As illustrated in FIG. 1, client computer 102 is coupled to ISP 112 through PSTN extension 104, communication line 106, PSTN 140, communication line 115, and PSTN extension 113. In turn, ISP 112 is coupled to Internet 150 by direct connection 114. Client computer 102 is equipped to communicate with ISP 112 through, for example, a modulation/demodulation (MODEM) device (not shown) coupled to PSTN extension 104, while client computer 108 is equipped with a network interface to communicate with ISP 112 through network connection 110. Rather than being connected to ISP 112, client computer 116 is directly coupled to Internet 150 using direct connection 118. It should be noted, however, that the various connections between client computers 102, 108, and 116, and PSTN 140 and Internet 150 described above, are merely illustrative and may vary from that which is described. For example, instead of being directly coupled to Internet 150, client computer 116 may be connected to Internet 150 through ISP 112 without departing from the spirit and scope of the invention.
Handsets 142 and 117 are intended to represent a broad category of conventional telephone handsets, including but not limited to desktop handsets, cordless handsets and wireless handsets. Handset 142 is coupled to PSTN 140 through PSTN extension 143 and communication line 144, whereas handset 117 is coupled to PSTN 140 through PSTN extension 119 and communication line 121. Communication lines 106, 144, 115, and 121 may simply be plain old telephone service (POTS) communication lines, although other types of communication lines may be used. For example, in the case of communication line 106, it may be an integrated service digital network (ISDN) line, whereas in the case of communication line 115, it may be a T1 (1.533 Mbps) or an E1 (2.0488 Mbps) trunk line. Each of communication lines 144 and 121 may be a wireless cellular connection, a Personal Communication Services (PCS) connection, and the like.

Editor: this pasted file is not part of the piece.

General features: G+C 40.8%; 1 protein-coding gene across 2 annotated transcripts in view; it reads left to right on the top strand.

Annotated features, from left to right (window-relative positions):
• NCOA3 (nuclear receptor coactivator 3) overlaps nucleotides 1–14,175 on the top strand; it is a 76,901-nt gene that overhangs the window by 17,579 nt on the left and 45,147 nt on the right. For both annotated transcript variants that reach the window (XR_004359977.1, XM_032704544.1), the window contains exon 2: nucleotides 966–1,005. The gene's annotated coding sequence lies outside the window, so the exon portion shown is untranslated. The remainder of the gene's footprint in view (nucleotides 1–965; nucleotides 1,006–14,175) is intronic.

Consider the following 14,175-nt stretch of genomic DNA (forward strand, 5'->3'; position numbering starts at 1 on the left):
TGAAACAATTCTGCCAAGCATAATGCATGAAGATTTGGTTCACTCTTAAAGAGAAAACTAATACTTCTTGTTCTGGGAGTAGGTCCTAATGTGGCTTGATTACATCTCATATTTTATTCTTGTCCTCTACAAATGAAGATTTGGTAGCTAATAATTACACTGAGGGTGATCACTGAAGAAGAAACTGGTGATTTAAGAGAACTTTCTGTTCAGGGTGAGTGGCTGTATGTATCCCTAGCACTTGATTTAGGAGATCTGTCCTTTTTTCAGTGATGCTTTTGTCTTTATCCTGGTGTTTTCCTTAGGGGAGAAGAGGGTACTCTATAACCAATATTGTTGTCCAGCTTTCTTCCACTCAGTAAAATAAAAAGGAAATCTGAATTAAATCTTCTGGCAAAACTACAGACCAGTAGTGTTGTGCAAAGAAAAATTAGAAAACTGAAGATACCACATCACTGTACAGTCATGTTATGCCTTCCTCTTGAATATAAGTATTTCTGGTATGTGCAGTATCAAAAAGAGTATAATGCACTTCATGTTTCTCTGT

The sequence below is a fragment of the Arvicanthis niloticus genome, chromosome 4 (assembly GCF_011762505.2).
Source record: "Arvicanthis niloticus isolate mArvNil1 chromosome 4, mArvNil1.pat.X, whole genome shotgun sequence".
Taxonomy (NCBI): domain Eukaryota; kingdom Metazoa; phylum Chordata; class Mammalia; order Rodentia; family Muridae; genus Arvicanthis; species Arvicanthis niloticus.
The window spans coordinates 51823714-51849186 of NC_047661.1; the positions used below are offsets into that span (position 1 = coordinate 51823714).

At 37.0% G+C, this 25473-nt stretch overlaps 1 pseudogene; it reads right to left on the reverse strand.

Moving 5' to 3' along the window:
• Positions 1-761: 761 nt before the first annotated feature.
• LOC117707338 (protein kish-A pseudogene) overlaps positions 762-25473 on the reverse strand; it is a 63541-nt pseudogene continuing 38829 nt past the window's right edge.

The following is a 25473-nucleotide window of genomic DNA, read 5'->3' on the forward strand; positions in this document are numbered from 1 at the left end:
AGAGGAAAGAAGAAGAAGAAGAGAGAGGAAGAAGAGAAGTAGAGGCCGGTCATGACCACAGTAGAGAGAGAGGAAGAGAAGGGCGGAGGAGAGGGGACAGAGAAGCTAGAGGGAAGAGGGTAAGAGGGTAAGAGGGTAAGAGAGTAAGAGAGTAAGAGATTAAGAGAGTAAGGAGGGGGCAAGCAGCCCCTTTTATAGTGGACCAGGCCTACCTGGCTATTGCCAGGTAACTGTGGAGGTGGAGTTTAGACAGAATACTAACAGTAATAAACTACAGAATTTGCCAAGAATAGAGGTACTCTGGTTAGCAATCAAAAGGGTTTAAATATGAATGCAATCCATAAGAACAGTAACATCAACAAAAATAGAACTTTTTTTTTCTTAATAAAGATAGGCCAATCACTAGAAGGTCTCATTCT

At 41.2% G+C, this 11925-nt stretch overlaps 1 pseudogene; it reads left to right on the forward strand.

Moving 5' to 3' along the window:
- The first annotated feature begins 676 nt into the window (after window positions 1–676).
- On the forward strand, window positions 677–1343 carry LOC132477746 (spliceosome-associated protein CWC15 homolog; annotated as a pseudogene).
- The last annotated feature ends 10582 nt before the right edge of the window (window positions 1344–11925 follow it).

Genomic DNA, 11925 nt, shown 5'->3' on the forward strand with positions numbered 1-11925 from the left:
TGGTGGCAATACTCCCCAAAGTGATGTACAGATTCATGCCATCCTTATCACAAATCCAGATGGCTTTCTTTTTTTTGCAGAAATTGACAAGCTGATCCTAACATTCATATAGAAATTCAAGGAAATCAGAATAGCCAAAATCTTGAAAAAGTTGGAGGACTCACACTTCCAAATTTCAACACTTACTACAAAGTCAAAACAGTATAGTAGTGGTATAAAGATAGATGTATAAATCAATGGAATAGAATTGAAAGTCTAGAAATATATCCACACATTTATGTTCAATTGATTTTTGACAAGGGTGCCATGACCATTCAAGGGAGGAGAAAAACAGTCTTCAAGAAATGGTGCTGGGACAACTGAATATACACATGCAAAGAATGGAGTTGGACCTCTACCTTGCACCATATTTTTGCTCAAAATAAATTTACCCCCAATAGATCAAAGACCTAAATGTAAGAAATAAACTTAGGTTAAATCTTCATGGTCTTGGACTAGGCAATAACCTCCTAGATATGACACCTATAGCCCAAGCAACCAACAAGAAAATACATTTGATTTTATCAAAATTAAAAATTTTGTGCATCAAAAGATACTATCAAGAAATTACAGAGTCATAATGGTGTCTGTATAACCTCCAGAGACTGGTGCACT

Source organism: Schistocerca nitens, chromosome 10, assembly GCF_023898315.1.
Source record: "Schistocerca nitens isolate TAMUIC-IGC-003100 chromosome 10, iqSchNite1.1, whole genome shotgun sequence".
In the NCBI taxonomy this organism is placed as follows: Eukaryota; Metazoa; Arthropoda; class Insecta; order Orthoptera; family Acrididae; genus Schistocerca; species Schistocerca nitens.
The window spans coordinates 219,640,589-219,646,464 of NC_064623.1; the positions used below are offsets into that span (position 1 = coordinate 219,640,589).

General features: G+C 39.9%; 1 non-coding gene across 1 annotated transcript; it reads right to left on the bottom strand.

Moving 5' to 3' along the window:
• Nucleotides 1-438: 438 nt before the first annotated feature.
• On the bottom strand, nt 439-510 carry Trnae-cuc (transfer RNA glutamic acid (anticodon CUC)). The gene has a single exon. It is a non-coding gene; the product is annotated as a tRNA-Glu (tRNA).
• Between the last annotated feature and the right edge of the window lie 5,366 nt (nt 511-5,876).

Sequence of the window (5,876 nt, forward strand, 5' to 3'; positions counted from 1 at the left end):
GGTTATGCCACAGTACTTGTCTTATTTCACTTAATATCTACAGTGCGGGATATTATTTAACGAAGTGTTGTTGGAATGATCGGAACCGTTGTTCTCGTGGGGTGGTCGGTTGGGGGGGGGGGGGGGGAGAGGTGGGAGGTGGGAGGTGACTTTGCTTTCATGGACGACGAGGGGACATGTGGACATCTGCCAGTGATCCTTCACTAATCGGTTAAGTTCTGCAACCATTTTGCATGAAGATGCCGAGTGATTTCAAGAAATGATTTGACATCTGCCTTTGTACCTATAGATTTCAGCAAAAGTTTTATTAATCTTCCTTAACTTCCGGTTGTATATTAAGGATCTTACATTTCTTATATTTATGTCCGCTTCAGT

Internet 150 includes a number of local and/or global networks interconnected by routers to communicatively couple the various client computers, web servers and bridgeports of FIG. 1 together. PSTN 140 on the other hand includes a number of Service Switching Points (SSP), Signal Transfer Points (STP), and Service Control Points (SCP) coupled to each other (not shown). PSTN extension 104 is coupled through communication line 106 to a “local” SSP, which in turn is coupled to a number of other “local” PSTN extensions, including for example, PSTN extension 113 if ISP 112 is a “local” ISP served by the same SSP. In addition, the “local” SSP is also coupled to an associated STP, which in turn is coupled to other “remote” SSPs. Each of the “remote” SSPs is coupled to a number of “remote” PSTN extensions, including for example, extension 119 if handset 117 is a “remote” handset served by a “remote” SSP.
Bridgeports 162 and 165 are coupled to Internet 150 through connections 164 and 167 respectively, and to PSTN 140 through communication lines 163 and 166 respectively. Each of bridgeports 162 and 165 represent a server to determine an appropriate destination PSTN extension, such as the PSTN extension of telephone handset 117 for example, as well as an appropriate one of the community of Internet/PSTN changeover servers (e.g., bridgeports 162 and 165) to place a voice call to a PSTN extension and facilitate the voice call between a user of client computer 102 or 108, for example, and the user of a PSTN endpoint, such as handset 17. In one embodiment, bridgeports 162 and 165 facilitate establishment of a voice call between two PSTN extensions in response to an offeree activating the electronic token of the present invention. In an alternative embodiment, in addition to facilitating establishment of a voice call between two PSTN extensions, at least one of bridgeports 162 and 165 additionally operate to generate the electronic token of the present invention, i.e. serving also as web server 128. Further details regarding the functionality of bridgeports 162 and 165 may be found in U.S. Pat. No. 5,889,774, titled “Method and Apparatus for Selecting an Internet/PSTN Changeover Server for a Packet Based Phone Call” (having a common assignee with the present application), which is hereby incorporated by reference.